U.S. district court blocks CMS mandate


Missouri court blocks Medicare vaccine mandate in 10 states including Iowa, pending a trial


FORT MADISON - A Missouri U.S. District Court judge has granted a petition on behalf of the state of Missouri to enjoin 10 states, including Iowa, from enforcing a mandate from the Centers for Medicare and Medicaid Services that requires all health care providers getting Medicare and Medicaid reimbursements to be vaccinated.

Judge Matthew T. Schelp issued the order Monday writing that the "CMS likely did not lawfully enact its mandate" and "the plaintiffs have put forth evidence this mandate would have a detrimental effect on the health and well- of their citizens."

Hospitals and health care providers already suffering staffing shortages would experience additional workforce issues if the mandate was upheld, Schelp wrote in his order.

Iowa Gov. Kim Reynolds, who said she believes the vaccine is the best defense against COVID-19, said the ruling is part of her administration's fight against what she called President Joe Biden's attack on individual liberties.

“Iowa is fighting back against the Biden Administration’s attack on individual liberties and I applaud the court’s decision to enjoin the vaccine mandate rule for Medicare and Medicaid certified providers and suppliers. Medical providers that have been on the frontlines of this pandemic saving lives deserve the freedom and ability to make their own informed health care decisions," Reynolds wrote in release Monday afternoon.

“I believe the vaccine is the best defense against COVID-19, but I also firmly believe in Iowans’ right to make health care decisions based on what’s best for themselves and their families, and I remain committed to protecting those freedoms. President Biden should do the same.”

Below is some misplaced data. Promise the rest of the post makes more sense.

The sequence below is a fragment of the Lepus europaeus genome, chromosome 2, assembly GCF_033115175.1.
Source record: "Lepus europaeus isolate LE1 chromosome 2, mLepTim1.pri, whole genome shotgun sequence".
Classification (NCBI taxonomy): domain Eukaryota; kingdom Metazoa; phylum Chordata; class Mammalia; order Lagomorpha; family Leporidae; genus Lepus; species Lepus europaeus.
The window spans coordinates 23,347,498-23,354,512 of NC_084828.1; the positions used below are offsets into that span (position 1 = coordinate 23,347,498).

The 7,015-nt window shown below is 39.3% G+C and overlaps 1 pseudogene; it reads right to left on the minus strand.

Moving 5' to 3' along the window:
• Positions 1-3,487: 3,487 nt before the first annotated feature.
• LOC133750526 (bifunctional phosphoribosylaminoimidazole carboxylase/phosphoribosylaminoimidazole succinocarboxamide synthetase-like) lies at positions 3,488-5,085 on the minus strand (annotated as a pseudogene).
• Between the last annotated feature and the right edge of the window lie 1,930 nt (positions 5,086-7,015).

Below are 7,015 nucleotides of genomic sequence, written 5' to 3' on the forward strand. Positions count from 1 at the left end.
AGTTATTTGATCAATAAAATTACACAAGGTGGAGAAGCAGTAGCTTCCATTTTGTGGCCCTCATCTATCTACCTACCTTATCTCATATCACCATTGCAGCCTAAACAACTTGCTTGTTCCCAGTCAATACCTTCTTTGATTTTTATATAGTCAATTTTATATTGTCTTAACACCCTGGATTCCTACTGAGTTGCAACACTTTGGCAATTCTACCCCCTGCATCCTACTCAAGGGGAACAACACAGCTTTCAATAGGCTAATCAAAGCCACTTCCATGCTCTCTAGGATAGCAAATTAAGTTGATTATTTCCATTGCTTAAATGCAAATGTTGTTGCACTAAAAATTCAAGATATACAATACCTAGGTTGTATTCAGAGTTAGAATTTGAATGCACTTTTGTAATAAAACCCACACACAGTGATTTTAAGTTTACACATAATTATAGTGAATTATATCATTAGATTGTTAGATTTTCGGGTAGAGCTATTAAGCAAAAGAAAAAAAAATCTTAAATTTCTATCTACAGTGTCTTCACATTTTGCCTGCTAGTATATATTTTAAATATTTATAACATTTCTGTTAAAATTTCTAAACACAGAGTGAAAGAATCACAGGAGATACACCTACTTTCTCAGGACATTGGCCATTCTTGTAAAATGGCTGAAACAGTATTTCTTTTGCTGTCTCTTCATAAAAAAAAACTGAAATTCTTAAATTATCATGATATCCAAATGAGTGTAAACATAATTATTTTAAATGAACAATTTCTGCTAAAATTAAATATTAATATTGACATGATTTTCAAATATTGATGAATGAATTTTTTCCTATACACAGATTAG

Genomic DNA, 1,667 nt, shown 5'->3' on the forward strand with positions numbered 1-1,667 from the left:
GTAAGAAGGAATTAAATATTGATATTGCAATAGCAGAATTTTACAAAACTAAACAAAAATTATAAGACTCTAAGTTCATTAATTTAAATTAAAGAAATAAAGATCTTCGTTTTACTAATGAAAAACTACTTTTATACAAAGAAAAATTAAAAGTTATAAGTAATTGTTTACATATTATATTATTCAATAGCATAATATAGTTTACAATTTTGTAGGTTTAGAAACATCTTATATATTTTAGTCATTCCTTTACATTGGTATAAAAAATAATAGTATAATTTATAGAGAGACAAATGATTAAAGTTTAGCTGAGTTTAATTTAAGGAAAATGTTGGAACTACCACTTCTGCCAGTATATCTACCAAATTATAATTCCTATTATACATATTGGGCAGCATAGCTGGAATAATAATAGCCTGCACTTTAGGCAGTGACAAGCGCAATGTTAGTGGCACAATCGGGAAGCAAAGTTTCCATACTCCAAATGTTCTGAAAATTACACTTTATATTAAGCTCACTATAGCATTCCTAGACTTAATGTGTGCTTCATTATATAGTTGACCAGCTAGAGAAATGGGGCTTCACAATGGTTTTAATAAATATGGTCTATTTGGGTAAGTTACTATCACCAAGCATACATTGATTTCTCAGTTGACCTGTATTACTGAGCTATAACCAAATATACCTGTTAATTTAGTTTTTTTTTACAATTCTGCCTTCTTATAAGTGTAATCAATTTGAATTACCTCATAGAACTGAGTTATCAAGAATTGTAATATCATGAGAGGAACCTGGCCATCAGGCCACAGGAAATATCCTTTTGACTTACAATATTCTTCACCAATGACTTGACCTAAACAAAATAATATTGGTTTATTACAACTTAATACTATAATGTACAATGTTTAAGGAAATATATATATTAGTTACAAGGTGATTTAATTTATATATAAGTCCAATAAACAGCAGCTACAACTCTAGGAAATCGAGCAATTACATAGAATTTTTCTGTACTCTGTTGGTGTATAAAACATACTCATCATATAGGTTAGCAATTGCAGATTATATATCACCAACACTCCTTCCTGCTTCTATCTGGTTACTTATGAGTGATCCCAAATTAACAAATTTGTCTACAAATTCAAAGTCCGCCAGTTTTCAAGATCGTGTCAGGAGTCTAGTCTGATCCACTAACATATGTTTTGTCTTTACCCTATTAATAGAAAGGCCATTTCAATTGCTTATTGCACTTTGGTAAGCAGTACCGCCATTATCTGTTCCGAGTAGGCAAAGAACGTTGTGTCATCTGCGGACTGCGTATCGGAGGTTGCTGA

Great River Health Systems was staring at more than 30% of its workforce on all campuses and facilities being terminated under the mandate.

A group of close to 130 met last Monday at Comfort Inn and Suites in Burlington after a previous meeting the week before in West Burlington to organize opposition to the mandate.

A private Facebook page with more than 1,000 members in it was formed to communicate information about the mandate, along with other exemption discussions and updates on OSHA and CMS mandate status.

Schelp wrote in his conclusion that although the parties disagree in the magnitude of the impact of the mandate on health care providers, there is no argument that there will be a disruption.

The judge cited case law that says there is clearly a robust public interest in safeguarding prompt access to health care and the impending disruption would put that access in jeopardy.

"The Court finds that in balancing the equities, the scales clearly fall on the side of healthcare facilities operating with unvaccinated employees, staff, trainees, students, volunteers, and contractors rather than the swift irremediable impact of requiring healthcare facilities to choose between two undesirable choices - providing substandard care or providing no healthcare at all."

Read the complete ruling below:

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